Effects of acepromazine maleate and phenoxybenzamine on urethral pressure profiles of anesthetized, healthy, sexually intact male cats

Steven L. Marks From the Departments of Veterinary Clinical Sciences (Marks, Straeter-Knowlen, Moore, Rishniw, Knowlen) and Veterinary and Comparative Anatomy, Pharmacology, and Physiology (Speth), College of Veterinary Medicine, Washington State University, Pullman, WA 99164.

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Ingrid M. Straeter-Knowlen From the Departments of Veterinary Clinical Sciences (Marks, Straeter-Knowlen, Moore, Rishniw, Knowlen) and Veterinary and Comparative Anatomy, Pharmacology, and Physiology (Speth), College of Veterinary Medicine, Washington State University, Pullman, WA 99164.

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Michael Moore From the Departments of Veterinary Clinical Sciences (Marks, Straeter-Knowlen, Moore, Rishniw, Knowlen) and Veterinary and Comparative Anatomy, Pharmacology, and Physiology (Speth), College of Veterinary Medicine, Washington State University, Pullman, WA 99164.

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Robert Speth From the Departments of Veterinary Clinical Sciences (Marks, Straeter-Knowlen, Moore, Rishniw, Knowlen) and Veterinary and Comparative Anatomy, Pharmacology, and Physiology (Speth), College of Veterinary Medicine, Washington State University, Pullman, WA 99164.

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Mark Rishniw From the Departments of Veterinary Clinical Sciences (Marks, Straeter-Knowlen, Moore, Rishniw, Knowlen) and Veterinary and Comparative Anatomy, Pharmacology, and Physiology (Speth), College of Veterinary Medicine, Washington State University, Pullman, WA 99164.

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Grant G. Knowlen From the Departments of Veterinary Clinical Sciences (Marks, Straeter-Knowlen, Moore, Rishniw, Knowlen) and Veterinary and Comparative Anatomy, Pharmacology, and Physiology (Speth), College of Veterinary Medicine, Washington State University, Pullman, WA 99164.

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Abstract

Objectives

To evaluate the effects of 2 compounds with α-adrenergic antagonist properties on the urethral pressures of anesthetized, healthy, sexually intact male cats, and to evaluate one of the compounds for effect on striated muscle.

Animals

20 healthy, sexually intact male cats.

Procedure

Cats were anesthetized with halothane, and urethral pressure profilometry was performed before and after treatment. 125l-labeled α-bungarotoxin bound to nicotinic receptors of murine skeletal muscle was used in a competitive binding study with acepromazine maleate.

Results

Acepromazine maleate significantly decreased intraurethral pressures in the preprostatic (19%) and pro-static (21%) regions of the urethra. There was no effect on the postprostatic/penile segment. Acepromazine did not inhibit 125l-labeled α-bungarotoxin binding to nicotinic receptors in murine skeletal muscle. Phenoxybenzamine significantly decreased intraurethral pressures (14%) in the preprostatic region of the urethra only.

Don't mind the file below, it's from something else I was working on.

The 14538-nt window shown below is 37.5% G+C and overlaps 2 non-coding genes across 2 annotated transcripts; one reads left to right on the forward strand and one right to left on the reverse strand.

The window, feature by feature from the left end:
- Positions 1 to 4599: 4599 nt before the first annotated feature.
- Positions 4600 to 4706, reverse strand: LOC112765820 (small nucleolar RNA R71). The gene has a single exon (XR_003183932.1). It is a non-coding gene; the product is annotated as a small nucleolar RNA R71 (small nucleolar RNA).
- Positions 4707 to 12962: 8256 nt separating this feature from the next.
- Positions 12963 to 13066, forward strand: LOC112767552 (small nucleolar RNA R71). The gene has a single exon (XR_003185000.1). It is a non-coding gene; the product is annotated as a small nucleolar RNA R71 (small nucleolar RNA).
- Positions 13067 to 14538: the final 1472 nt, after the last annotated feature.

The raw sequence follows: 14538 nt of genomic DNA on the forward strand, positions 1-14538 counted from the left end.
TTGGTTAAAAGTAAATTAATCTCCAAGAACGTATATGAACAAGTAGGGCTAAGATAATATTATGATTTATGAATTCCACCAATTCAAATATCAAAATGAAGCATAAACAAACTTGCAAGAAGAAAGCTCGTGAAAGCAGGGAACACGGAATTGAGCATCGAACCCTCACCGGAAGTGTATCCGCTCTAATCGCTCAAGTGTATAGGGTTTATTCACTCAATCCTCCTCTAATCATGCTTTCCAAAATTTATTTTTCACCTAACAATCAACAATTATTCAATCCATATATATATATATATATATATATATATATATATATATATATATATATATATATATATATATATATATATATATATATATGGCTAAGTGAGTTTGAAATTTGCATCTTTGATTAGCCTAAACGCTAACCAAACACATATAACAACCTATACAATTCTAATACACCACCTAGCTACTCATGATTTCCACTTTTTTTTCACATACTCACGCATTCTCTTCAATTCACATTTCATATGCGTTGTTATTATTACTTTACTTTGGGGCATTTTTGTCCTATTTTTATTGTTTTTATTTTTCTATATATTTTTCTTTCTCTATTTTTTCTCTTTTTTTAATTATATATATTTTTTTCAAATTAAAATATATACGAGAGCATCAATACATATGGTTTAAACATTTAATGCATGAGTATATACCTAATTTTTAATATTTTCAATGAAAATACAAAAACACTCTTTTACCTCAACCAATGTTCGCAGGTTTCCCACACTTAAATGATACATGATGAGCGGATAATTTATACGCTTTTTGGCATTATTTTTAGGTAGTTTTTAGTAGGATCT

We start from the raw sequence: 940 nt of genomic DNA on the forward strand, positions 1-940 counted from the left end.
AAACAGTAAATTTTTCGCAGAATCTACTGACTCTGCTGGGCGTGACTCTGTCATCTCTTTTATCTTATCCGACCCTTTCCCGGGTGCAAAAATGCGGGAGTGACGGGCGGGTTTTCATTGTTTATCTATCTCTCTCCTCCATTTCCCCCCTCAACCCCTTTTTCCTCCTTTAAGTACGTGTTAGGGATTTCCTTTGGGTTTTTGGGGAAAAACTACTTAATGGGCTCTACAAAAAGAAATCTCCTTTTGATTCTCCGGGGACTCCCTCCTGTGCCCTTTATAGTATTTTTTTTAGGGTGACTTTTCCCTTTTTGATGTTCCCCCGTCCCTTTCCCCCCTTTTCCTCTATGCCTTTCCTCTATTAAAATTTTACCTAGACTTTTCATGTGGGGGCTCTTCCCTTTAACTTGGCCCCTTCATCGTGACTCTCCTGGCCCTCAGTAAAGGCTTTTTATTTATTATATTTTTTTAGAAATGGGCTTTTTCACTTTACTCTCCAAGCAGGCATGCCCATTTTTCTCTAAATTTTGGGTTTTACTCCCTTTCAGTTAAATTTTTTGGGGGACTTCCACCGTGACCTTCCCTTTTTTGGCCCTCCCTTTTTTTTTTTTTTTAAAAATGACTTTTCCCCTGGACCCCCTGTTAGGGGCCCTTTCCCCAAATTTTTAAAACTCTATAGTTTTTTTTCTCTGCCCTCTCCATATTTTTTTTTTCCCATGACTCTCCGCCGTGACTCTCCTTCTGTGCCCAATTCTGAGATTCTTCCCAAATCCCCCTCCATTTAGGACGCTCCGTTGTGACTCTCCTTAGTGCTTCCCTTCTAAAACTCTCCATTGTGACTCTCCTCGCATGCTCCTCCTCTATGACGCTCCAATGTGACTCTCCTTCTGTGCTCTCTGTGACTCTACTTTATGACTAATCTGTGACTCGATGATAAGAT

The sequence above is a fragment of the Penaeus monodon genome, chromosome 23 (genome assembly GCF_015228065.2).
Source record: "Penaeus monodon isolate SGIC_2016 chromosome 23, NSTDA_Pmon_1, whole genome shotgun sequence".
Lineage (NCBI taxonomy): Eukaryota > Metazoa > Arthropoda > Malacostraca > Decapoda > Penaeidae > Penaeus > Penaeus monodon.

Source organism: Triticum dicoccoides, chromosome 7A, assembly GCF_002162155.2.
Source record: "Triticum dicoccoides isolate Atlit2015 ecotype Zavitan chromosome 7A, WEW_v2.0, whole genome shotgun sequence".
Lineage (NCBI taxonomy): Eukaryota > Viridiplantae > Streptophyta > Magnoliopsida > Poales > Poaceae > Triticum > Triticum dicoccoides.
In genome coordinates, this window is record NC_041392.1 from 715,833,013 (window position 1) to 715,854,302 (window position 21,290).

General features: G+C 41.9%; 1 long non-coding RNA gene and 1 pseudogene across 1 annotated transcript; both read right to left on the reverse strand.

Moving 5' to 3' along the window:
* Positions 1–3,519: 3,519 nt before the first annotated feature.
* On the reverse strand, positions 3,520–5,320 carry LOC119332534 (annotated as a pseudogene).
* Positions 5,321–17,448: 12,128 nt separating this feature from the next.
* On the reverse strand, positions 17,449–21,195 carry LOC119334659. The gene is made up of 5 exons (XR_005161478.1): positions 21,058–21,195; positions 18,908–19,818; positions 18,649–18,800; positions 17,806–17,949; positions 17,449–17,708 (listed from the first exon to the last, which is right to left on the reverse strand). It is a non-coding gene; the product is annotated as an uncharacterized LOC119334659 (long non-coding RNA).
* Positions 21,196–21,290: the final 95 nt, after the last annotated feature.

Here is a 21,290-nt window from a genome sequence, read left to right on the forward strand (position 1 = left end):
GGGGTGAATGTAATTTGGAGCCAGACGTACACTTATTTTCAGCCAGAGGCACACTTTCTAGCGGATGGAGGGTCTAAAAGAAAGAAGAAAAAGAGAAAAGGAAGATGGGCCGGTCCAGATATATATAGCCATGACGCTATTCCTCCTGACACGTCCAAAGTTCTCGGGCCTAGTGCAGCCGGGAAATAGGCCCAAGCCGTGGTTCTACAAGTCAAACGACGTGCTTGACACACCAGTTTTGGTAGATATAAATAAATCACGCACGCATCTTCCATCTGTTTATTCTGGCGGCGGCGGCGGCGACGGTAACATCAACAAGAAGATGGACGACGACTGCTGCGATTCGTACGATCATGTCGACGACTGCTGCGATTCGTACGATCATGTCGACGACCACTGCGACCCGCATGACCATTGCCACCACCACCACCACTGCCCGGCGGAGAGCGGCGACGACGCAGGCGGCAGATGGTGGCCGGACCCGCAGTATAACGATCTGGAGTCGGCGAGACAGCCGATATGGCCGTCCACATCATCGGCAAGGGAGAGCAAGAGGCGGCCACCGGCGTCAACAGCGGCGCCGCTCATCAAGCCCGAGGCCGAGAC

Conclusions

Acepromazine maleate and phenoxy-benzamine have effects on the smooth muscle of the urethra of healthy, male cats. Acepromazine has no effect on striated muscle.

Clinical Relevance

α-Adrenergic compounds may be used in the pharmacologic management of feline urinary tract disease. (Am J Vet Res 1996;57:1497-1500)

Abstract

Objectives

To evaluate the effects of 2 compounds with α-adrenergic antagonist properties on the urethral pressures of anesthetized, healthy, sexually intact male cats, and to evaluate one of the compounds for effect on striated muscle.

Animals

20 healthy, sexually intact male cats.

Procedure

Cats were anesthetized with halothane, and urethral pressure profilometry was performed before and after treatment. 125l-labeled α-bungarotoxin bound to nicotinic receptors of murine skeletal muscle was used in a competitive binding study with acepromazine maleate.

Results

Acepromazine maleate significantly decreased intraurethral pressures in the preprostatic (19%) and pro-static (21%) regions of the urethra. There was no effect on the postprostatic/penile segment. Acepromazine did not inhibit 125l-labeled α-bungarotoxin binding to nicotinic receptors in murine skeletal muscle. Phenoxybenzamine significantly decreased intraurethral pressures (14%) in the preprostatic region of the urethra only.

Conclusions

Acepromazine maleate and phenoxy-benzamine have effects on the smooth muscle of the urethra of healthy, male cats. Acepromazine has no effect on striated muscle.

Clinical Relevance

α-Adrenergic compounds may be used in the pharmacologic management of feline urinary tract disease. (Am J Vet Res 1996;57:1497-1500)

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